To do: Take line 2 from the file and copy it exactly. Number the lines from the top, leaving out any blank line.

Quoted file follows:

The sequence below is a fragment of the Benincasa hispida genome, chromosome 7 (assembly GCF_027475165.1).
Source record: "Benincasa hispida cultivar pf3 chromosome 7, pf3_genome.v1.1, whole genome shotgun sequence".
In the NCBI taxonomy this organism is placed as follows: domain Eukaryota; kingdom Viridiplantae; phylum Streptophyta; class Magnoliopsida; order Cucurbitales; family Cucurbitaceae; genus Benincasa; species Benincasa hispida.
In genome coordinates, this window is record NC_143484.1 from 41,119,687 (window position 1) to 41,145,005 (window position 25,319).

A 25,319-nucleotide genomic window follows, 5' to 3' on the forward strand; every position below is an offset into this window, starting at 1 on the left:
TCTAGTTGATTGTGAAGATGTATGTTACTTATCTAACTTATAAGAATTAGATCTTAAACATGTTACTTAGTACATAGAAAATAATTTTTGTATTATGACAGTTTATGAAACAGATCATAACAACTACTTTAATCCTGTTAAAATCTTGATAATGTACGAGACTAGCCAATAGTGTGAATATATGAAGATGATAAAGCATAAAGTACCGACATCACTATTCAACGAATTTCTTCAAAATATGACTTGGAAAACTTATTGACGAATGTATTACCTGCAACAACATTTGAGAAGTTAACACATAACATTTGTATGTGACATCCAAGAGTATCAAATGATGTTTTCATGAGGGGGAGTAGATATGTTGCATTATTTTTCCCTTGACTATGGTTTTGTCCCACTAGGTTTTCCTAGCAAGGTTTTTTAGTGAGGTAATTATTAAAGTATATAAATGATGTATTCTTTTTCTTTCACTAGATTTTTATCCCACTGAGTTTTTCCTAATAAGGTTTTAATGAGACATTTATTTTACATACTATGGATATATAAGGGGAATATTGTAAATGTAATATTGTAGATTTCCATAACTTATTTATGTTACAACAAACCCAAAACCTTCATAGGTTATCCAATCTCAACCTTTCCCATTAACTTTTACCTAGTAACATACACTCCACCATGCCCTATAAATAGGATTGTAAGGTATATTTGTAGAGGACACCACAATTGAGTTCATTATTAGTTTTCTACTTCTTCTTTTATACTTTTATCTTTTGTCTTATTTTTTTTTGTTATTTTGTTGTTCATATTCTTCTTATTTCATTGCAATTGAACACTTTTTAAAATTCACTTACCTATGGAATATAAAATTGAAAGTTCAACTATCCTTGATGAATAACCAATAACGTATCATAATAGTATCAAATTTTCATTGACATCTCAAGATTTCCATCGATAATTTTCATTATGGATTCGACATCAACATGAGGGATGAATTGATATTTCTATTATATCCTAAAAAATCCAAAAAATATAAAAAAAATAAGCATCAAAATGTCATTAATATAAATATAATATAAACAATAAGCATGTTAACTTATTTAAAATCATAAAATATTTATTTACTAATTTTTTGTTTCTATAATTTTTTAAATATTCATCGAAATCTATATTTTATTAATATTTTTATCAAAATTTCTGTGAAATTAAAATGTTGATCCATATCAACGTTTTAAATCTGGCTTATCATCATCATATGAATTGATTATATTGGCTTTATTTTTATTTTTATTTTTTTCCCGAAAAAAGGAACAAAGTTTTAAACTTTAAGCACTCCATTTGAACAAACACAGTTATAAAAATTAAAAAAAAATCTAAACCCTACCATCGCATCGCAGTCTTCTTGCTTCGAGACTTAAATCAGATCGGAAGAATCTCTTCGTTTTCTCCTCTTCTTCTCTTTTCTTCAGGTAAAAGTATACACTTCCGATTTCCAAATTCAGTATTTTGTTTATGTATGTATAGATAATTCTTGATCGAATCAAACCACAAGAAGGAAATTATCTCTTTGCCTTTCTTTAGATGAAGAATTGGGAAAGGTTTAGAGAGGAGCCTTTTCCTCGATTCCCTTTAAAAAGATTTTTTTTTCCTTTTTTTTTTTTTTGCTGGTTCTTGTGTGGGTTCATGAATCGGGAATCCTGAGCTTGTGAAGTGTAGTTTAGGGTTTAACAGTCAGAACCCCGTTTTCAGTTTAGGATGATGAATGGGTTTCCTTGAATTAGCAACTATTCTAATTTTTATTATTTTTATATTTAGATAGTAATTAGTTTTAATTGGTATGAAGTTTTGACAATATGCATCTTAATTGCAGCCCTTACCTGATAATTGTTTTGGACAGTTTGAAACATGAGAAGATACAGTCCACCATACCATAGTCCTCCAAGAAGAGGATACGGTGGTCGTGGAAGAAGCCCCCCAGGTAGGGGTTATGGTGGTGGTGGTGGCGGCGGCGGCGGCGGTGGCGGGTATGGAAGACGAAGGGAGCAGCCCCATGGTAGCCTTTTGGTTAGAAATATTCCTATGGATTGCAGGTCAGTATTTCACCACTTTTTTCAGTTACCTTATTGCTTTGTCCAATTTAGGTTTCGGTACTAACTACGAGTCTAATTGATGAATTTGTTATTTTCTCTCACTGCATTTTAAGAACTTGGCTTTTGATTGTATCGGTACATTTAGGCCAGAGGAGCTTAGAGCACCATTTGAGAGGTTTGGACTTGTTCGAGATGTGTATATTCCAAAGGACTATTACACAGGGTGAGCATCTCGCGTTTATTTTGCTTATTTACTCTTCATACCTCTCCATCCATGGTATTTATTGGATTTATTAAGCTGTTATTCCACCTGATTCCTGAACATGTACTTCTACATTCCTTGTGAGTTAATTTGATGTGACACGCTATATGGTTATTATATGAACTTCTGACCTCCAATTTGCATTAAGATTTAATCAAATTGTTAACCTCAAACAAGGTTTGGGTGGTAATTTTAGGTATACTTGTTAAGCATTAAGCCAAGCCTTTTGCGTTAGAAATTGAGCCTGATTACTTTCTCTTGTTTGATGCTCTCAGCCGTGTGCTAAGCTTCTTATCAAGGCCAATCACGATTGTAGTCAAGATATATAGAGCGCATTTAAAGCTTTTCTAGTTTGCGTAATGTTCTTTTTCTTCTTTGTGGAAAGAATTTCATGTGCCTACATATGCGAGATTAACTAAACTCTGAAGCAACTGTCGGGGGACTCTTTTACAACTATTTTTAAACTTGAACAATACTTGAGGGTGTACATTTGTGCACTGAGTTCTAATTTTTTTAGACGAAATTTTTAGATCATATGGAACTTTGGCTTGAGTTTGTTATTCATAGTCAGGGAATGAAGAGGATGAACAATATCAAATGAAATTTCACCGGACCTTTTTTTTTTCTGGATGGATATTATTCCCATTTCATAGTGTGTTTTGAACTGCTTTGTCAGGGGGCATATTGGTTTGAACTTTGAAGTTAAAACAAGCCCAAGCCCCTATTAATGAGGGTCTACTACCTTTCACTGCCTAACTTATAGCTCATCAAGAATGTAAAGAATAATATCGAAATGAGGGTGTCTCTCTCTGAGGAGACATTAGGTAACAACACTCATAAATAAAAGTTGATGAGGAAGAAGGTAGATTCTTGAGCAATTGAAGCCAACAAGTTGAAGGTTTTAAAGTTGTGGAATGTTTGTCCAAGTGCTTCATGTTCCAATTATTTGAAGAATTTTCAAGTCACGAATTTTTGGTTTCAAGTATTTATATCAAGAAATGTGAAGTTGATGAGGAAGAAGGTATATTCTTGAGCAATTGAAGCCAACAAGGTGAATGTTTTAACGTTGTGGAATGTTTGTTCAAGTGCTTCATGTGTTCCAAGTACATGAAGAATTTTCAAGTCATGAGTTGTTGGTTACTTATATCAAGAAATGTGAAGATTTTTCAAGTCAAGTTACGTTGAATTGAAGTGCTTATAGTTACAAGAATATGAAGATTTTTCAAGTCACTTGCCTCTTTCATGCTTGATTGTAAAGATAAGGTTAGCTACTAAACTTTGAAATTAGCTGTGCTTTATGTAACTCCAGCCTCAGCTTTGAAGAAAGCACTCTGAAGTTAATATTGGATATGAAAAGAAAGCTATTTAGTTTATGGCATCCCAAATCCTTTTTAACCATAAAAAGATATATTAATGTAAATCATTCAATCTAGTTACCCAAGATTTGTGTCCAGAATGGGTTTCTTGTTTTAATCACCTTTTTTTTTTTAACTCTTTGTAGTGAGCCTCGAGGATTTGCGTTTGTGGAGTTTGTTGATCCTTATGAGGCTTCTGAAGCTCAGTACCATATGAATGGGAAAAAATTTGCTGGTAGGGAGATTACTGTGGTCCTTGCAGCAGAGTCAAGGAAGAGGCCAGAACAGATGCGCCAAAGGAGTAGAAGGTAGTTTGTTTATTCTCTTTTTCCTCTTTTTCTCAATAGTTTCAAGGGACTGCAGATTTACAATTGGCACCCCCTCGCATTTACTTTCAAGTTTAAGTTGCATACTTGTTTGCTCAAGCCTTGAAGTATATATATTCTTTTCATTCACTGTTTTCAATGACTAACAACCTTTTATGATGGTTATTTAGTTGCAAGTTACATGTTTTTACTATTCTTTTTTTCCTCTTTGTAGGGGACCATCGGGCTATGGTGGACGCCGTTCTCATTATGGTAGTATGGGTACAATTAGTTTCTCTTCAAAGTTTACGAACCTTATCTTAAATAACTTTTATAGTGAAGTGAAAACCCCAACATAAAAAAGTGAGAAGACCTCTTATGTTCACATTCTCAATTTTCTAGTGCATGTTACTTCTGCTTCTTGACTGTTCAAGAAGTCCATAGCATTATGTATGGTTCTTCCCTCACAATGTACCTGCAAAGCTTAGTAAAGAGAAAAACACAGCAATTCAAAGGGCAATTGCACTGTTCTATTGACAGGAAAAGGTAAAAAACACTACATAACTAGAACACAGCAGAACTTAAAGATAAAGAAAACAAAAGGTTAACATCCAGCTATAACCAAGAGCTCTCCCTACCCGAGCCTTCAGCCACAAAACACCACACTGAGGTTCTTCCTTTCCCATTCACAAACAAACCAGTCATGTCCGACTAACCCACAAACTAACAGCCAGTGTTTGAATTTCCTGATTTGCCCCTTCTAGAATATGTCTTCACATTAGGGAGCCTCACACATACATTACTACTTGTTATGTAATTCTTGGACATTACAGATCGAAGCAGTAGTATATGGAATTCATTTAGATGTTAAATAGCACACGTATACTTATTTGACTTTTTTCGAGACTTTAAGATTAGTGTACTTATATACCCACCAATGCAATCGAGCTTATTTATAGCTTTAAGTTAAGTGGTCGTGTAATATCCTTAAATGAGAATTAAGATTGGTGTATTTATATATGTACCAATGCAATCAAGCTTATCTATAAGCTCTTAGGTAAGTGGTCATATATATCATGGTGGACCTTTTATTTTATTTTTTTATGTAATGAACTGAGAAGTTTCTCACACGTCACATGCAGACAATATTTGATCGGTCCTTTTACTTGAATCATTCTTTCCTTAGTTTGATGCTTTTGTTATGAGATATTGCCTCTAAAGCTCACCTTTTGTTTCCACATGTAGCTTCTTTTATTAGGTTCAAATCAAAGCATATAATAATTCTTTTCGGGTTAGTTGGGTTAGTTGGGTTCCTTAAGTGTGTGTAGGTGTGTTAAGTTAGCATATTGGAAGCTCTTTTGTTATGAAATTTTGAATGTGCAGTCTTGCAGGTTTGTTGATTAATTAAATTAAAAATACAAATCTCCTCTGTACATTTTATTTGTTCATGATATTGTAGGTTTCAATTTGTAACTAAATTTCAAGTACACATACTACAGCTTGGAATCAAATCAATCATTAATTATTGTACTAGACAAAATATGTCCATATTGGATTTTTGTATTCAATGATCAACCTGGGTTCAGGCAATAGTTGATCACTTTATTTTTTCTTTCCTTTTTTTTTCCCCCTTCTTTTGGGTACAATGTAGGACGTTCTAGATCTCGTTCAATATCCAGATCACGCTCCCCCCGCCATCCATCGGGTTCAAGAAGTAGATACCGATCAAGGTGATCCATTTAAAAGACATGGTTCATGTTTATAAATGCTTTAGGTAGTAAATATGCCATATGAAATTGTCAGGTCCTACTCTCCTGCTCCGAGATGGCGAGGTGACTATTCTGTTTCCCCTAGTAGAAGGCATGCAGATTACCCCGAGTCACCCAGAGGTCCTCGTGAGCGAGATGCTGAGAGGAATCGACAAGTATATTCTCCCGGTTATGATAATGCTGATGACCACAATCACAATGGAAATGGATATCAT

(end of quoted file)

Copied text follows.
Source record: "Benincasa hispida cultivar pf3 chromosome 7, pf3_genome.v1.1, whole genome shotgun sequence".